“A history of the nation’s birth that gets exactly the treatment it needs: irreverent admiration for the pluck of visionaries, rueful honesty about the founding ideas that still shape our reality.”
– Teacher Librarian
“Accessible, thought -provoking , and highly discussable, this version of how the United States became independent of the British Crown may well inspire readers to see the relevant aspects of studying history as well as reading nonfiction comics.”
– School Library Journal
“An accurate but irreverent retelling of the American Revolution and the events that led up to it. Mack’s colonists talk like real people—with attitude—which helps bring the facts of history down to earth in a way modern readers can relate to.”
– School Library Journal
And finally, a rather conservative look at the book, which is certainly provocative, albeit not particularly accurate.
“Rather than an honest attempt at history, it comes off as a pro-liberal statement, where government corrupts those in charge, and that regular people are easily manipulated.”
If you spend anytime online, sooner or later you’re going to come across boingboing.net, one of the web’s best and widest read sites, which covers everything fantastic or interesting.
Today, editor Cory Doctorow reviewed Stan Mack’s book, Taxes, The Tea Party, and Those Revolting Rebels: A History in Comics of the American Revolution, much to our delight.
Here’s some excerpts of what he had to say:
“Mack’s history of the American revolution is simultaneously breeze and accessible — drawn and told in the style of wicked editorial cartoons — and a deep look at the conflicting motives, attitudes, and narratives of all the parties to the American War of Independence.
The truth is a lot grimier, a lot more tangled, and a lot more interesting.
This humanized account of the dawn of the American project is a beautiful piece of work, and a strong tonic against the whitewash of history. “
There’s nothing nicer than reading great reviews for the fantastic books that we publish. With recently released work by Rick Geary, Stan Mack, Margreet de Heer and P. Craig Russell, there’s plenty to read; and if our esteemed critics are right (and of course they are), there’s plenty of good things to say about our latest titles.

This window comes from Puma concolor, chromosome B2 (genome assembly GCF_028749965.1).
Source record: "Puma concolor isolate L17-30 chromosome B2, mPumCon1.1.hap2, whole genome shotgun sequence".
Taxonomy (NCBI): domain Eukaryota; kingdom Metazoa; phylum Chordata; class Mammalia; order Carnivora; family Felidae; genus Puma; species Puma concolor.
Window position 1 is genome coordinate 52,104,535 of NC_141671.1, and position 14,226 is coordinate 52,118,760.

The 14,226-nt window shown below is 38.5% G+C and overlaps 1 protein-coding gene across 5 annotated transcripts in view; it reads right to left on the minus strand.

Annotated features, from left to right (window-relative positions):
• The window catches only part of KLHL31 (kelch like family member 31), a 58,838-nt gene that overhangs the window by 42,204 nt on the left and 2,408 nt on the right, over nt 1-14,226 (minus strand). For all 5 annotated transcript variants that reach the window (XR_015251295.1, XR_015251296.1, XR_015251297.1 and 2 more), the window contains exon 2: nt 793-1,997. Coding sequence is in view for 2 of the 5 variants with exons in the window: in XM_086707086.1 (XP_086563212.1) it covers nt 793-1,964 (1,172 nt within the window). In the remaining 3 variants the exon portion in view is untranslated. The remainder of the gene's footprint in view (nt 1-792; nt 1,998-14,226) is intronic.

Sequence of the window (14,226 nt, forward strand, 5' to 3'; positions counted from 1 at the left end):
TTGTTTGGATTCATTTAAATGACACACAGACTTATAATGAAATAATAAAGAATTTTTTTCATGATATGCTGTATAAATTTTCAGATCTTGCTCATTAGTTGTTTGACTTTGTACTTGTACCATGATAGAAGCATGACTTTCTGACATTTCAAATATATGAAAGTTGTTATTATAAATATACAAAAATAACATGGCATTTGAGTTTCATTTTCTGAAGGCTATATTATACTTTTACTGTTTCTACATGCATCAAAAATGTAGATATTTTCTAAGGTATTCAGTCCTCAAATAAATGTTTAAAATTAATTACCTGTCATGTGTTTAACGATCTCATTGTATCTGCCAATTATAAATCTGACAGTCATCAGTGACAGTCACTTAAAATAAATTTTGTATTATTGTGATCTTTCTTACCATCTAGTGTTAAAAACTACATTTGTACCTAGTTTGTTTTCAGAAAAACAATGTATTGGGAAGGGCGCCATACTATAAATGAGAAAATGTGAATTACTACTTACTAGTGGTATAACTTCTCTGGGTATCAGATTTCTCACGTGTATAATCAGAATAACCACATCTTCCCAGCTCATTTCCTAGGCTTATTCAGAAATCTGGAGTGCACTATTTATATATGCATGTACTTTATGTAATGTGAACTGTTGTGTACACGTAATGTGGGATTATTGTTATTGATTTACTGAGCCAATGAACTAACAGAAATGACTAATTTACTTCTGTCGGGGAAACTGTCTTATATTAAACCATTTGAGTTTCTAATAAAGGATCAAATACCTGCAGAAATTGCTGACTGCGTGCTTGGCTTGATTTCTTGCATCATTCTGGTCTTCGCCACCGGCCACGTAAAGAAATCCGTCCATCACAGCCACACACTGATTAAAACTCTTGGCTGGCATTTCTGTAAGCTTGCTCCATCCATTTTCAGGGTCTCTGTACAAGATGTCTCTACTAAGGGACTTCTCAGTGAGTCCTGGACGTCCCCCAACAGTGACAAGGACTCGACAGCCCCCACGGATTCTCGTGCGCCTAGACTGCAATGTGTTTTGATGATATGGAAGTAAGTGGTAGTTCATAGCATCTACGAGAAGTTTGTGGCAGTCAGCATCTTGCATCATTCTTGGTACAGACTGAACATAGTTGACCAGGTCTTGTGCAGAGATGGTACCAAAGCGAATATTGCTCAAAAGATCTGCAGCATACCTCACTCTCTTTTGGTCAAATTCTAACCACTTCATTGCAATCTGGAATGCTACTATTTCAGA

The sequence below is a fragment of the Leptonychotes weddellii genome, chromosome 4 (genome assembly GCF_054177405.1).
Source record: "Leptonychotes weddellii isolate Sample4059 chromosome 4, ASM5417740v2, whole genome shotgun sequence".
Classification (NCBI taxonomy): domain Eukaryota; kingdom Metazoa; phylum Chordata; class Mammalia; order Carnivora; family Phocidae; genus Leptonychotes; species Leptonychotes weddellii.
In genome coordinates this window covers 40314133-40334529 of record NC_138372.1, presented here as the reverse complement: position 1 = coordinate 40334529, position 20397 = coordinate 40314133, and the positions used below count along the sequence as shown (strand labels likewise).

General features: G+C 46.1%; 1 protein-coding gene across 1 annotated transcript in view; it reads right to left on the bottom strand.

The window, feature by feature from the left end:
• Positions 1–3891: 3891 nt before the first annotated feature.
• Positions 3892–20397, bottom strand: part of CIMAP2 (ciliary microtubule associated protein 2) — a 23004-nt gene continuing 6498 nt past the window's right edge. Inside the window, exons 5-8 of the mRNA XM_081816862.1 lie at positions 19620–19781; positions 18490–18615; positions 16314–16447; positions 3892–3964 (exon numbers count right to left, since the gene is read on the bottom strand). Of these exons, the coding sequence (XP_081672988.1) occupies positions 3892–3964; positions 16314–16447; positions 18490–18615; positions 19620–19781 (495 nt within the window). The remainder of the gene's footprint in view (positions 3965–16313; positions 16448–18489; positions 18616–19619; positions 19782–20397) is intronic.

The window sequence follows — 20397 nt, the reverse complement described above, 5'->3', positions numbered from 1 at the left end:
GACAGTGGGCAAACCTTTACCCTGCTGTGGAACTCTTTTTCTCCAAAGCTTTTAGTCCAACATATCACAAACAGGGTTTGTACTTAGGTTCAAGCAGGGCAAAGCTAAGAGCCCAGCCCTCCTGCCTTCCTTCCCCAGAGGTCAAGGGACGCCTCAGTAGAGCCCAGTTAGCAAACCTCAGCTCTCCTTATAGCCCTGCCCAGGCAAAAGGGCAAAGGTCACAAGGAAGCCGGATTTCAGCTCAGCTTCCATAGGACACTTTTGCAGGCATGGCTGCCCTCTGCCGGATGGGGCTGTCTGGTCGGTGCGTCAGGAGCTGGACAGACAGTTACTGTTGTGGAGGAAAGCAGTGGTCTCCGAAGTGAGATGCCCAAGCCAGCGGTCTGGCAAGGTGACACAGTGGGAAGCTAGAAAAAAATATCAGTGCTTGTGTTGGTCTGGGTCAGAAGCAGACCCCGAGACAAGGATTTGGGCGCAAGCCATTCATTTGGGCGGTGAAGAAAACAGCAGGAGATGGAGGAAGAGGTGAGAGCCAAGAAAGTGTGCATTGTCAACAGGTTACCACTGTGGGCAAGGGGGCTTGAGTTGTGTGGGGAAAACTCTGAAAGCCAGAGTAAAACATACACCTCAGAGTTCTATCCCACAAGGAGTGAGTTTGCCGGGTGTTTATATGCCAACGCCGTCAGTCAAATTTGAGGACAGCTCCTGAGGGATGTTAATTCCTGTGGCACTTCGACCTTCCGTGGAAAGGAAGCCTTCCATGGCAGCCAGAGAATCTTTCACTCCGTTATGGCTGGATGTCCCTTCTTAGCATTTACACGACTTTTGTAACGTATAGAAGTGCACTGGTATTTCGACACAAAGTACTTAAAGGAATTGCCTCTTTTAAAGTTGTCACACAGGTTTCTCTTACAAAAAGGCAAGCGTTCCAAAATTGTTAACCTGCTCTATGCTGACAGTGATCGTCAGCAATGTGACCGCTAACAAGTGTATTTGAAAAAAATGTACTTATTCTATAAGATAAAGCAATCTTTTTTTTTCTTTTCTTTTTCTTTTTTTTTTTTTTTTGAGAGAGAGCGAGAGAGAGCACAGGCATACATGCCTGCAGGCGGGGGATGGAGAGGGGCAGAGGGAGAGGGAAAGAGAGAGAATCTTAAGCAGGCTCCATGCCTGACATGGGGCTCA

It certainly seems like reviewers have found P. Craig Russell’s latest volume of Oscar Wilde’s Fairy Tales, The Happy Prince, to be a truly special release.
Comics Alliance recently named Russell’s body of work on their top list for titles that resonate with LGBT readers noting, “his adaptations of fairy tales and operas have showcased his gifts for innovative storytelling and rich aesthetics, and his ability to capture beauty on the page is extraordinary.”
“The Happy Prince was a great story with wonderful art that while simple contained the magic that is great storytelling. This is one master complimenting another and it’s worth having in any collection and spans all age gaps.”
“Sharing this volume with a younger child, however, is the perfect excuse to revisit your own childhood and enjoy basking in sunny assurances that there is such a thing as cosmic justice, and that it will prevail.”
“As usual, Russell’s art is transcendent, transporting the reader to a world where even trash dumps have their own textured, fine-lined beauty. Those things that are supposed to be beautiful fairly glow, as if painted in layers of oil like the Old Masters Russell resembles, and not merely ink and watercolor on paper.”
“Renaud Dillies does something only a few comic artists are good at: he purposefully uses a series of simplistic images only to surprise us when beautiful scenes show up all of a sudden. Chris Ware is a master at that, but Renaud Dillies brings in a vintage appeal that will fascinate anyone who likes old Disney cartoons or fine art. Bubbles and Gondola is one of the few comics I’ve ever found that came close to attaining the synthesis of high and low art that I haven’t seen since Jacques Tardi‘s comics from five decades ago.”